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The Albuquerque Police’s 26 Homicides

Albuquerque police have shot and killed nearly 30 of our fellow citizens since 2010.  With each killing, concern and protests grew. Then, on March 16,2014 the police shot and killed James Boyd, a mentally ill, homeless man, who had been illegally camping in the Sandia foothills. Unlike prior shootings, video footage taken by a police lapel camera was available and appeared to show that Mr. Boyd had been needlessly shot in the back while surrendering. The video immediately went viral and mass demonstrations ensued with the chant: “They say ‘justified’! We say ‘homicide’!”  Then the Department of Justice, which had been investigating the APD for nearly 2 years, issued a comprehensive report finding that the APD had a practice of violating a suspect’s civil rights through the unjustified use of lethal force. This report fueled further demonstrations including at the city council chambers and Mayor’s office where only one protester, our guest, was arrested and charged with a felony. And, in truth our guest, UNM professor David Corriea has been among the most prominent critics of the APD but has declined interviews with the mainstream media. So please join host Stephen Spitz for this exclusive interview with one of the leading critics of the APD. Produced with the assistance of Jefferson White

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How will Climate Change effect New Mexico’s Trees and Plants?

The National Climate Assessment is out and, no surprise here, the US is still headed for disaster without major policy changes: “Summers are longer and hotter, and extended periods of unusual heat last longer while Winters are generally shorter and warmer.” Significantly conditions in the Southwest, including New Mexico, are expected to progressively worsen. But what exactly does this mean and what’s now happening with alternative energy sources? Two Los Alamos scientists have been studying these very questions and join host Stephen Spitz with the answers. Dr. Nate McDowell is the lead experimenter on how drought and a warmer climate affect plants, particularly trees native to New Mexico. We know intense heat and lack of water kills trees, but which ones die first, how long does this take, and what is the expected impact on all plant life? Dr. Jose Olivares is an expert on algae (pond scum) and will explain how algae’s use as a renewable transportation fuel can lower the climate change curve. Produced with the assistance of Jefferson White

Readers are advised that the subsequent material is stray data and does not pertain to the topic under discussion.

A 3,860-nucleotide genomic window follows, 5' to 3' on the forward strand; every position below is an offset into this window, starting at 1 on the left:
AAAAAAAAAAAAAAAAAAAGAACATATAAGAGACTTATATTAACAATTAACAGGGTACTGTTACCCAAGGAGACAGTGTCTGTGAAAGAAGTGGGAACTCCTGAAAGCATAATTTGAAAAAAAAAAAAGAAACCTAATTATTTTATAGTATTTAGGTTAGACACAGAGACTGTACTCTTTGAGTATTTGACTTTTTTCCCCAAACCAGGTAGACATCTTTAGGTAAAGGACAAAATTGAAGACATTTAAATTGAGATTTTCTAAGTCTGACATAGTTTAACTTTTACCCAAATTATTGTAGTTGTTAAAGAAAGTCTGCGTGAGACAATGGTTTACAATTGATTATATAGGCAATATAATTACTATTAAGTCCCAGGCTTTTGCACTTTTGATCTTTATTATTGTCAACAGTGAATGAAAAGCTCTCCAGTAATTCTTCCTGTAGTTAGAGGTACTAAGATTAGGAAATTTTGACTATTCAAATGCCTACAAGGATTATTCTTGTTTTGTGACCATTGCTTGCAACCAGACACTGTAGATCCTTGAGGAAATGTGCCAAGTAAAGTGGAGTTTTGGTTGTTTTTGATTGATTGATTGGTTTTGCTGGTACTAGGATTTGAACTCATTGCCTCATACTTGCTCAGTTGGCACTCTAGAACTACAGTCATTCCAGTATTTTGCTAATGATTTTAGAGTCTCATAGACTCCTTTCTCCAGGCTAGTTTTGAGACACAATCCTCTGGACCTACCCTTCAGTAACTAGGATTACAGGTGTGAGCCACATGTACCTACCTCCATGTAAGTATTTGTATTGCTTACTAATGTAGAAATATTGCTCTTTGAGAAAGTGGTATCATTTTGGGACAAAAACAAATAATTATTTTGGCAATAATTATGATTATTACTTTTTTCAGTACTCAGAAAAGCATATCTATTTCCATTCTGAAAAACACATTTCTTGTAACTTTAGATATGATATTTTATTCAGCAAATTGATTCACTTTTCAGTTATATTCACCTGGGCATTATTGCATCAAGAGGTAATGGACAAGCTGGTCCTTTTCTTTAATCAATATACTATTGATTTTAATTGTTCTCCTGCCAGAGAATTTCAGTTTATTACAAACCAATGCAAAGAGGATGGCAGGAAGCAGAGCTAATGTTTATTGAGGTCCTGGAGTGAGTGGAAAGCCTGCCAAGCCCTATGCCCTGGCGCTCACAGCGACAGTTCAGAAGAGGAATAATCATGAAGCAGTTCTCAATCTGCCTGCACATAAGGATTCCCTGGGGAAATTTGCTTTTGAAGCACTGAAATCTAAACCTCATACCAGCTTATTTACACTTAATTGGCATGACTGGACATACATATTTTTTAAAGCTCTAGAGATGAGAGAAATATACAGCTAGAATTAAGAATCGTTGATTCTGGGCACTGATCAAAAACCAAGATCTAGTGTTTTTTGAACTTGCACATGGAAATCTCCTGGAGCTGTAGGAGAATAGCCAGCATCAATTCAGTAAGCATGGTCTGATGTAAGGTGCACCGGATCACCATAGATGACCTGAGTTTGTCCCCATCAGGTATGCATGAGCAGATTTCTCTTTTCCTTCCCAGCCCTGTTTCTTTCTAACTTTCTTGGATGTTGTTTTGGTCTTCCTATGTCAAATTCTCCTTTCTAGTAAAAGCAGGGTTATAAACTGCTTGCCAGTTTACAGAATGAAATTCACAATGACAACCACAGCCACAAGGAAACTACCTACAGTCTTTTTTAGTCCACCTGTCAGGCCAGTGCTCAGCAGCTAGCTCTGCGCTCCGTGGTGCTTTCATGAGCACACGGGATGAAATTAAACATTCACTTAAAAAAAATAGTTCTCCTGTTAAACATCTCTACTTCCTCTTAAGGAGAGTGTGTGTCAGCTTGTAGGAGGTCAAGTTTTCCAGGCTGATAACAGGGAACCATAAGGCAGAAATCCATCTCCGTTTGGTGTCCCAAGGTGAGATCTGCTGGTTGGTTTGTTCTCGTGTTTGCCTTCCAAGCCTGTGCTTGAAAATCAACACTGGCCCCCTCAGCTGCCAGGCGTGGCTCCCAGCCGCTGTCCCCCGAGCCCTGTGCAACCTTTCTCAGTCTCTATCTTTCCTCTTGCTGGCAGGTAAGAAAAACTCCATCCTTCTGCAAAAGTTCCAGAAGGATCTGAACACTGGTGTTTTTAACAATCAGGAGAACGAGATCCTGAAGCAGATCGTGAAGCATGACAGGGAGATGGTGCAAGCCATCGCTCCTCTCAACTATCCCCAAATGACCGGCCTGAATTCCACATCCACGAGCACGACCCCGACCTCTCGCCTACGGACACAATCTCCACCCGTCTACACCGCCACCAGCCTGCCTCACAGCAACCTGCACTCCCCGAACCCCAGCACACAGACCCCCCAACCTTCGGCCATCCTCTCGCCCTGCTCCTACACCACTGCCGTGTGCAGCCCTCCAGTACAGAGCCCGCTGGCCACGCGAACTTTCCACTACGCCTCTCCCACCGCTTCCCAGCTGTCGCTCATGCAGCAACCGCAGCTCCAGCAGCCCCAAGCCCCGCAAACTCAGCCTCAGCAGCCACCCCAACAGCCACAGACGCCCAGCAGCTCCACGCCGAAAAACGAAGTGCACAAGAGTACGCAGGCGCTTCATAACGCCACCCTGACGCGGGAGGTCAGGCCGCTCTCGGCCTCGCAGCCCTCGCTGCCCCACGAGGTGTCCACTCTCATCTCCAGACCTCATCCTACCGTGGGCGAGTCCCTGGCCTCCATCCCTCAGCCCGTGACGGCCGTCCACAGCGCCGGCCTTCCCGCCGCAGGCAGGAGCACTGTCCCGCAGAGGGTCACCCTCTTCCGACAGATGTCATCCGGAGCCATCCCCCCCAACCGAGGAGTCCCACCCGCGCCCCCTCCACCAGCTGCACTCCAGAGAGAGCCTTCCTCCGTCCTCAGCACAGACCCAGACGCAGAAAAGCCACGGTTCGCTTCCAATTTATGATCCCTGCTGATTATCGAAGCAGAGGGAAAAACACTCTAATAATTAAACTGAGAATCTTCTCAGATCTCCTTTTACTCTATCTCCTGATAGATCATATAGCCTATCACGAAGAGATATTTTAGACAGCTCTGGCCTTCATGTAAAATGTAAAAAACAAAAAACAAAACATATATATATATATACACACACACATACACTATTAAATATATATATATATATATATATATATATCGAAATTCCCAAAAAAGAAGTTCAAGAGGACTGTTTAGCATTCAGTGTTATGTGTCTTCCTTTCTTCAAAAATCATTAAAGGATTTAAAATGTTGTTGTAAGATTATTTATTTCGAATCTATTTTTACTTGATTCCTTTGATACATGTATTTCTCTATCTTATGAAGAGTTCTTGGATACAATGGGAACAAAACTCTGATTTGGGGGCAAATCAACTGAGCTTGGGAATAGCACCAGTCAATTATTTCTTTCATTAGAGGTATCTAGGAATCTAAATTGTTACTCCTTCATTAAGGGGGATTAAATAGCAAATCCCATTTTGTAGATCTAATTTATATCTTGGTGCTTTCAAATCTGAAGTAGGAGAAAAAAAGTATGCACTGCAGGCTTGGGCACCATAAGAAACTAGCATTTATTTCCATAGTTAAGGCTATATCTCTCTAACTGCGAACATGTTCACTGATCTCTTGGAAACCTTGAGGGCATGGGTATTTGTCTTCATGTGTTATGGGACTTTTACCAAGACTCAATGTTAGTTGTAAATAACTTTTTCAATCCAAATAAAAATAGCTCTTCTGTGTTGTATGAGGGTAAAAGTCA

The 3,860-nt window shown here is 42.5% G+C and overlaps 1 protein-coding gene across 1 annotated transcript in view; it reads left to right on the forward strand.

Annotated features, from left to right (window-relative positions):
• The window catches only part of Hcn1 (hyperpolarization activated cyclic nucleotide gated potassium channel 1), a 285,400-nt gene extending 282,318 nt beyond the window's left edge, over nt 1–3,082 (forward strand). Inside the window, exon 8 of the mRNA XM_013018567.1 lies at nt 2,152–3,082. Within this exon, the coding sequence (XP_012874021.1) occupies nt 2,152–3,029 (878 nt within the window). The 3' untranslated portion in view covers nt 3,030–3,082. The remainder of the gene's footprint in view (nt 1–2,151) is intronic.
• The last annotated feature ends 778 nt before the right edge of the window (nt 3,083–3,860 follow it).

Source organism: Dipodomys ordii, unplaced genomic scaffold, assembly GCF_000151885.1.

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State Senator Dede Feldman New Book – Inside the New Mexico Senate

Politics and process inside New Mexico’s “Roundhouse” are notoriously complex with legislative success dependent on personal connections, the power of lobbyists, and basic deal making.  Our guest, former progressive Senator Dede Feldman, gives us an insider’s account of what goes on behind closed doors. Feldman’s book, Inside the New Mexico Senate: Boots, Suits and Citizens, details, among other things, the coup against Senate Majority Leader Manny Aragon, her battles to restrict fireworks sales and drug prices, and her perennial fights for ethics reform and open government. For example, if you are interested in how corrupt the New Mexico legislative process really is, be sure to join host Stephen Spitz and special guest Dede Feldman, as we go inside the New Mexico Senate.   Produced with the assistance of Jefferson White